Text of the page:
Rochfort family

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The Rochfort family came to Ireland (possibly from France) in the thirteenth century and acquired substantial lands in counties Kildare, Meath and Westmeath. Several members of the family were prominent as lawyers and politicians. They gained the title Earl of Belvedere, and gave their name to the village of Rochfortbridge. The main Rochfort line ended with the death of the 2nd Earl of Belvedere in 1814.


While the name is clearly French, the family's precise origins are a matter of conjecture. They had settled in Ireland by 1243, when Sir Richard de Rochfort and Sir John de Rochfort were the lords of Crom and Adare.[1] Sir John was still alive in 1269. In 1300 Henry Rochfort surrendered three manors in Kildare to the Crown. Sir Maurice Rochfort was Lord Justice of Ireland in 1302. The main Rochfort line descends from Sir Milo de Rochfort, who was living in 1309.[2] His great-grandson John was Lord of Tristledelan; about 1415 John settled at Kilbryde, which was the principal family seat for centuries. John's son Thomas had two sons, Robert and Roger: Robert inherited the main estates including Kilbryde, while Roger was the father of the distinguished judge and cleric Thomas Rochfort (died 1522 ) Master of the Rolls in Ireland and Dean of St. Patrick's Cathedral, Dublin.[3]

Robert Rochfort of Kilbryde (1434-1489) married Genet Nangle, daughter of Thomas Nangle, Baron of Navan and had issue a son Christopher, (b. 1462 in Kileen, County Meath). Christopher married Margaret Eustace (b. 1466) and had issue one son, Robert (b. 1488) and a daughter, Genet, who married David Sutton of Castletown. Robert married firstly Jane St. Johns and had issue Robert, his heir, and two daughters Elinor and Ismay, who married John Elliot. The senior Robert married secondly Jane Boix, (b. 1490), daughter of James Boix, and had issue four children: 1. James, who married Margaret Lynum, 2. Walter, who married Joan Fitz Symons, 3. Katherine, who married Nicholas Dillon, and Elizabeth (b. 1522 in Laragh, County Kildare, and married Robert Lutrell.

Walter Rochfort, (d. 1630) married Catherine Sarsfield and had issue Alexander, Henry, James, and Nicholas. It is James Rochfort's first son, Captain James Rochfort, who died in the service of his majesty under Lord Dillon's Regiment of Foot on at Kilshaughlin on 24 Feb 1641 [4]

During the English Civil War Prime Iron Rochfort of Clogrenane, County Cork, served under Sir Charles Coote's Regiment in 1641, and in 1642 he was a Captain of Foot, garrisoned in Naas with 100 other men. In 1647 he was a Lt. Col under Col. Long. It was around this time he was married to Thomasine Pigott Hull, daughter of Sir Robert Pigott and widow of Argentine Hull of Leamcon, Co. Cork, who died in 1637. Widow Hull had two children, Charles (b. 1636) and Mary(b. 1638) who was probably born post-humously. "TCD, 1641 Depositions Project, online transcript January 1970[5][6]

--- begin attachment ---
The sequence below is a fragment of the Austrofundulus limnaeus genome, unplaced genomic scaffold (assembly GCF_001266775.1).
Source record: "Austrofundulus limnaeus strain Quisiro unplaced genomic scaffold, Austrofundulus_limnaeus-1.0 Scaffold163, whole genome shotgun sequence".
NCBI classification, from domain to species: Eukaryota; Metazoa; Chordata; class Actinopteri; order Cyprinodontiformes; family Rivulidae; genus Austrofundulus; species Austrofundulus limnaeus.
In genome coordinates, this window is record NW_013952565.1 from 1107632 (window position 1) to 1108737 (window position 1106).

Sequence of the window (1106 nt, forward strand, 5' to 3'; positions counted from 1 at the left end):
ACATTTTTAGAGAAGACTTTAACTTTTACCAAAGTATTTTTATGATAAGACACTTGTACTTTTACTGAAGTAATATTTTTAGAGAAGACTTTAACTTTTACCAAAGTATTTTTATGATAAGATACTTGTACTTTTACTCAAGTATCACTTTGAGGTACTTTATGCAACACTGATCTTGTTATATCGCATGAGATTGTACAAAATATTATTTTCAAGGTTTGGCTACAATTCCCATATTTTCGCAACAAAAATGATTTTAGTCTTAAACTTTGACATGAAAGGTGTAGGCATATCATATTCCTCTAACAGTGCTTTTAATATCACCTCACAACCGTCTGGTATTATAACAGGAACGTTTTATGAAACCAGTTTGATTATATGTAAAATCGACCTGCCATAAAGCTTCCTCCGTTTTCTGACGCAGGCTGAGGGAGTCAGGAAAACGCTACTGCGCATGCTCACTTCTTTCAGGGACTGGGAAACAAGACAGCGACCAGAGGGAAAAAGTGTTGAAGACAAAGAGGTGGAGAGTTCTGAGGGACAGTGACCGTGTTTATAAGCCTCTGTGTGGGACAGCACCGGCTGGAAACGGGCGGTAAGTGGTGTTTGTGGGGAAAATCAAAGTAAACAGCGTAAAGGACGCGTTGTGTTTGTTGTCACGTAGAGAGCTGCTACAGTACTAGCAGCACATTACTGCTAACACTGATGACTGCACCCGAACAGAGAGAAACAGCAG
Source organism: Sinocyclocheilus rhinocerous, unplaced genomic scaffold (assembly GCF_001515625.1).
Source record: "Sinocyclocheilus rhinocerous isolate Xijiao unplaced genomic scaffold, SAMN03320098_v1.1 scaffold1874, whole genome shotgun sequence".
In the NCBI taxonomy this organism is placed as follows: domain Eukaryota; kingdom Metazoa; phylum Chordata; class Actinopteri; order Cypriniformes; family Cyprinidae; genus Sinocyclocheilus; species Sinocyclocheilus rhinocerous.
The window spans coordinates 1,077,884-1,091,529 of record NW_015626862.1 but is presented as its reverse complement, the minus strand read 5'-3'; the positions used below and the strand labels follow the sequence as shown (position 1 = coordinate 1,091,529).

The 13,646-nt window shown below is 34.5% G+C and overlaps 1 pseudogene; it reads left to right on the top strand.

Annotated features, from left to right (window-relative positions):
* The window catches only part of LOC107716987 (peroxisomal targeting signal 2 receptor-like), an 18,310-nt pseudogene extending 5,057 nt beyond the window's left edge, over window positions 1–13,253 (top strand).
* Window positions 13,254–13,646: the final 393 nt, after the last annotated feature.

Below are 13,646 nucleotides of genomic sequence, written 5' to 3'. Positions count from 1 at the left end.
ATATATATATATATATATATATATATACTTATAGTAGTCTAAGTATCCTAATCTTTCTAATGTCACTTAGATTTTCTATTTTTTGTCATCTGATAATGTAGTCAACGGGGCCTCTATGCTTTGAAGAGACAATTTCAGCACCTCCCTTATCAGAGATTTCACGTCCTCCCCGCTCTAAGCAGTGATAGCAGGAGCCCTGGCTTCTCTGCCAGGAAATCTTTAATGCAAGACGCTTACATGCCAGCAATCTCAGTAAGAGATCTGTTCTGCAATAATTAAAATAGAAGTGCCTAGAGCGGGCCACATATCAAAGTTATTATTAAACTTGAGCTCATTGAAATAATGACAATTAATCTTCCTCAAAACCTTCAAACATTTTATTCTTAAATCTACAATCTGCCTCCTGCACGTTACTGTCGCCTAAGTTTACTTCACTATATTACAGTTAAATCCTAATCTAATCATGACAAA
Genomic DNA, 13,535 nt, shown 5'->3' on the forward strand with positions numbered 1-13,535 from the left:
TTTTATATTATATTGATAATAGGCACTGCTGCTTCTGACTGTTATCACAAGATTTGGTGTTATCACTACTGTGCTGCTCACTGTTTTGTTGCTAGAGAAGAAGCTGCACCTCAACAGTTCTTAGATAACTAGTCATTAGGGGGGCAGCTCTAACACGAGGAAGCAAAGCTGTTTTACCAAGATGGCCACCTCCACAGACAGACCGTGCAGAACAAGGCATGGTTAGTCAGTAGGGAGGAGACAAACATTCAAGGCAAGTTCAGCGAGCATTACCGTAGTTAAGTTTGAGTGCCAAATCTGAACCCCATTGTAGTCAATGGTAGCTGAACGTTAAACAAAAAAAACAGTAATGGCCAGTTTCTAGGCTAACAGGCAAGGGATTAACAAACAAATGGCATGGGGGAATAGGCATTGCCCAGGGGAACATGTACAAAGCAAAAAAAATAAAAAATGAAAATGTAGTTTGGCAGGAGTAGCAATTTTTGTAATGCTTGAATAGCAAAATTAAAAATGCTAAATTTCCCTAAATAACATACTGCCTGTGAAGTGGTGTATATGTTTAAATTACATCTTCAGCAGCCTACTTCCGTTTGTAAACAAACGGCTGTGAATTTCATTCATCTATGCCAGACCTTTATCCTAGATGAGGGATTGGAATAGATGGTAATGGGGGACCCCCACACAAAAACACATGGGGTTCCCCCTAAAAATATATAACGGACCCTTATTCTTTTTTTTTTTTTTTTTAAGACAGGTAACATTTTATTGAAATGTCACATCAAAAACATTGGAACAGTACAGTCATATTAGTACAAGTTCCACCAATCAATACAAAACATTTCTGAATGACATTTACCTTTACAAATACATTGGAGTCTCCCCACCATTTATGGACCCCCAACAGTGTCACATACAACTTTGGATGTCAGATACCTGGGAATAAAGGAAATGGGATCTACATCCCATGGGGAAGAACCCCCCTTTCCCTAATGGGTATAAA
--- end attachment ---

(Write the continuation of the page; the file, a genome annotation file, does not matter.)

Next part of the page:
Lt. Col Prime Iron Rochfort was court martialed for the death of Major Turner, a fellow officer on 9 March 1652. The trial of Lt.Col.Rochfort indicates that Major Turner was bludgeoned to the head, without malice or intent to kill, but later died of his wounds. There is no detail in the court transcript to indicate what precipitated the incident. "I. Gentles, H. Maclean & M.[7][8]

Prime Iron Rochfort's son Robert Rochfort (1652-1727) was born 9 months to the day of his father's court-martial, and having been "bred to the law", had a highly distinguished career, being Speaker of the Irish House of Commons and Chief Baron of the Irish Exchequer.[9] Robert's grandson, also named Robert, was created 1st Earl of Belvedere in 1756. Their principal residences were Gaulstown House and, later, Belvedere House in Westmeath, of which only the latter still exists.

Notable family members[edit]

James Rochfort, nicknames "Prime Iron"

Places associated with the Rochfort family[edit]


  1. ^ Logan, John and Archdall,Marvyn Peerage of Ireland Volume 3 Dublin 1789
  2. ^ Logan and Archdall Peerage of Ireland
  3. ^ Ball, F. Elrington The Judges in Ireland 1221-1921 John Murray London 1926
  4. ^ TCD, 1641 Depositions Project, online transcript January 1970
  5. ^ "1641 Depositions". Retrieved 2019-01-22.
  6. ^ "BonaVentura, Thomasine (d 1510?)", Oxford Dictionary of National Biography, Oxford University Press, 2018-02-06, doi:10.1093/odnb/9780192683120.013.2819
  7. ^ "Law Officer's Instructions under U. C. M. J.: Military and Naval Law. Courts-Martial. Use of Courts-Martial Manual for Instructions Held Insufficient". Stanford Law Review. 5 (2): 366–369. February 1953. doi:10.2307/1226321. ISSN 0038-9765. JSTOR 1226321.
  8. ^ Lennon, Colm (1994). "The Foundation Charter of St. Sythe's Guild, Dublin, 1476". Archivium Hibernicum. 48: 3–12. doi:10.2307/25529615. ISSN 0044-8745. JSTOR 25529615.
  9. ^ Ball The Judges in Ireland 1221-1921